For several years, Sun Valley has been trying to open an aviation services business, known in the industry as a fixed-base operation, at VIA. Gulf Aviation is currently the only FBO at the airport.

While Sun Valley would build its own hangar on land it would lease, it also wanted the same amenities provided to Gulf Aviation, which include a parking lot and an apron.

The airport board has passed budget amendments that would allow for these features, clearing the way for VIA to enter into a lease with Sun Valley. But the City Commission must approve the airport board’s amended budget, which it has repeatedly denied.

Fly in a de Havilland Beaver to experience a hard-working piece of aviation history

Published: Saturday, February 18, 2012, 5:43 AM
By Laurie Robinson, The Oregonian

If you're flying in to the Alaskan or Canadian bush to start any kind of wilderness adventure and you have a chance to ride in a hard-working piece of aviation history with a certain no-frills, 1940s-style glamour, take it. Be excited.

De Havilland Beavers are still the workhorses of the north even though the last one was delivered in 1968. Thirty feet long with a 48-foot wingspan, they can hold up to seven people but are often set up for the pilot, four passengers and gear.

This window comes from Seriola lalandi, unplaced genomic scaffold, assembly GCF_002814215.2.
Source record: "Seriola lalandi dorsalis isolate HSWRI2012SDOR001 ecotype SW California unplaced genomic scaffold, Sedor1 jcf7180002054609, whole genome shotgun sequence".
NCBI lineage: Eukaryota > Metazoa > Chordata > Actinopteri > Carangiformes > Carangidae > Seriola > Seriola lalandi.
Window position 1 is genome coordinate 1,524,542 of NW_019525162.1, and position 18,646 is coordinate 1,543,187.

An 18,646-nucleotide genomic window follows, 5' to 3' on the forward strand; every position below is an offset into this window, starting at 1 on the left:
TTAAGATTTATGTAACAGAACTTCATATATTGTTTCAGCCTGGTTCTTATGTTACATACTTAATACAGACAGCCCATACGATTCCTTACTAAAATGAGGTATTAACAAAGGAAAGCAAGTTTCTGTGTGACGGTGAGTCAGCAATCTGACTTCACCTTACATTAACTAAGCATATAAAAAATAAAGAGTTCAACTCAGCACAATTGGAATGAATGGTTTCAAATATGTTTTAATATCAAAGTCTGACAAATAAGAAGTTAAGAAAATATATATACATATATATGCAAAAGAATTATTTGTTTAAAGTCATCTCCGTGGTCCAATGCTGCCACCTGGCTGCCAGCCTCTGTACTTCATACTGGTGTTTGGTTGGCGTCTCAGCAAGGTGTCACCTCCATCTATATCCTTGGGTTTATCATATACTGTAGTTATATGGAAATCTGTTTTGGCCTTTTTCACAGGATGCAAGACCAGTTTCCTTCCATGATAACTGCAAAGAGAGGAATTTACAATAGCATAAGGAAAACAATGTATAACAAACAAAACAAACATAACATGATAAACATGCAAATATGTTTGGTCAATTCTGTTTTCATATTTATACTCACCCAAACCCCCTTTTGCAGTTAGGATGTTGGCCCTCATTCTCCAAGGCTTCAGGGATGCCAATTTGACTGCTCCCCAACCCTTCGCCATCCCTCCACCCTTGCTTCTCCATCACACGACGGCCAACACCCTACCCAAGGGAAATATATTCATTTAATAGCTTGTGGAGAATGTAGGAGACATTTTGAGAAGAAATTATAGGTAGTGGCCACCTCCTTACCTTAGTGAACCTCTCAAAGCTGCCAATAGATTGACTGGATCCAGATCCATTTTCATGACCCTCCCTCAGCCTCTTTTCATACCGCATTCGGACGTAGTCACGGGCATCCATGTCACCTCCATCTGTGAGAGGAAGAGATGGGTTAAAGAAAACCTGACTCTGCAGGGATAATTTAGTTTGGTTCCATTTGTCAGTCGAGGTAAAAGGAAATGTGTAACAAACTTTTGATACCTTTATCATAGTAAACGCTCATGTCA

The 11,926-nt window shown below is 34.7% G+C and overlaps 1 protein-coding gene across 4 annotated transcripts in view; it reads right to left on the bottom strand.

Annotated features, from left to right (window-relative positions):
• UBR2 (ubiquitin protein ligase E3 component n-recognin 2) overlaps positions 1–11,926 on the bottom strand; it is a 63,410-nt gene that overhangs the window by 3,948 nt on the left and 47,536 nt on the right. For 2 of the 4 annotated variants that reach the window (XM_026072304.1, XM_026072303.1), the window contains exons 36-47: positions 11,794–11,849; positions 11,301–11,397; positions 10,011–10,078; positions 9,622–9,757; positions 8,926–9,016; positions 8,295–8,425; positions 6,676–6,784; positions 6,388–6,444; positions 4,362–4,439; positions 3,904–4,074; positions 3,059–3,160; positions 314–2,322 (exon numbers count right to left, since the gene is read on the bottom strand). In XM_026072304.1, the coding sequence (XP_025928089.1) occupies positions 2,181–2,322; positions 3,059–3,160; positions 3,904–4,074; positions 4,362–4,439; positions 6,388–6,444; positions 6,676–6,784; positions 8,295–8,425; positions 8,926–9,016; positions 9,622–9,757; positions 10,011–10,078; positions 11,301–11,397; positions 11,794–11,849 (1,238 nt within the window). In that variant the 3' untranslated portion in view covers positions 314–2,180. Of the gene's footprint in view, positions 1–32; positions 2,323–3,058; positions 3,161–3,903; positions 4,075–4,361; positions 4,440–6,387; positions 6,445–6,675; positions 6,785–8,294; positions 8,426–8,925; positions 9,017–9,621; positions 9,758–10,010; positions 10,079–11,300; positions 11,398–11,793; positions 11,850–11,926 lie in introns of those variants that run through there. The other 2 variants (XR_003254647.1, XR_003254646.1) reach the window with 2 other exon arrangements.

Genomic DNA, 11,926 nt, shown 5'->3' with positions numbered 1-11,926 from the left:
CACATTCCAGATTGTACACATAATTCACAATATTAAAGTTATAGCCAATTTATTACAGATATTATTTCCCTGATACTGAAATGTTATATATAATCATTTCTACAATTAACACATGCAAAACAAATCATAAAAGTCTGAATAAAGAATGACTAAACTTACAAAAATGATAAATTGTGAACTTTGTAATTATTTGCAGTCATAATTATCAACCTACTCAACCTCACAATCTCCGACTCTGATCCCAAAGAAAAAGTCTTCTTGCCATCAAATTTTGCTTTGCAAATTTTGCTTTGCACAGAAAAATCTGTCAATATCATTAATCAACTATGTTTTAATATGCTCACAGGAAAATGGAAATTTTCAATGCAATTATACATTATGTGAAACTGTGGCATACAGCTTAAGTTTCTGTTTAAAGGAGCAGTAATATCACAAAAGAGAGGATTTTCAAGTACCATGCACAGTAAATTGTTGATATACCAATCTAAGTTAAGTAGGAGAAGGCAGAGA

Of the 1,692 of them that were built starting in 1947, about 800 Beavers are known to still be active, says aviation artist Neil Aird of Kingston, Ontario, who has made it his mission to locate and document every Beaver on his website.

The planes were built in the Toronto suburb of Downsview, Ontario, and the U.S. military bought more than 900 of them, most of which eventually passed into civilian hands.

De Havilland originally was a British company, but the Canadian subsidiary designed the plane after asking bush pilots in the north what they needed. They needed a high-lift wing that could take off and land in a short distance -- on a small lake, for example -- even with heavy loads, and one that could be fitted for floats, wheels or skis.

"They were built tough," says pilot Warren LaFave of Kluane Airways, who uses his Beaver to fly canoeists and rock climbers into Nahanni National Park Preserve and other remote areas, and has flown it more than 15,000 hours.

"They were a very well-made, very robust plane. They just do everything safely that a bush operator wants."

Some of the old Beavers have been retrofitted with modern turbine engines, but most still have the original, distinctive radial-style piston engines that old plane buffs love. LaFave's plane has one of the typical 450-horsepower Pratt & Whitney radial engines -- a powerful engine for that size plane.

Beavers are one of the few planes in Canada that are approved to carry canoes and other loads strapped to the outside.

LaFave owns a wilderness fishing lodge for paying guests on a lake in the Yukon. He built it by carrying in all the materials with his Beaver -- 1,200 trips of 1,400 pounds each. Everything that couldn't fit inside got strapped outside, including a hot tub, deep freezes and Chesterfields (that's sofas to us).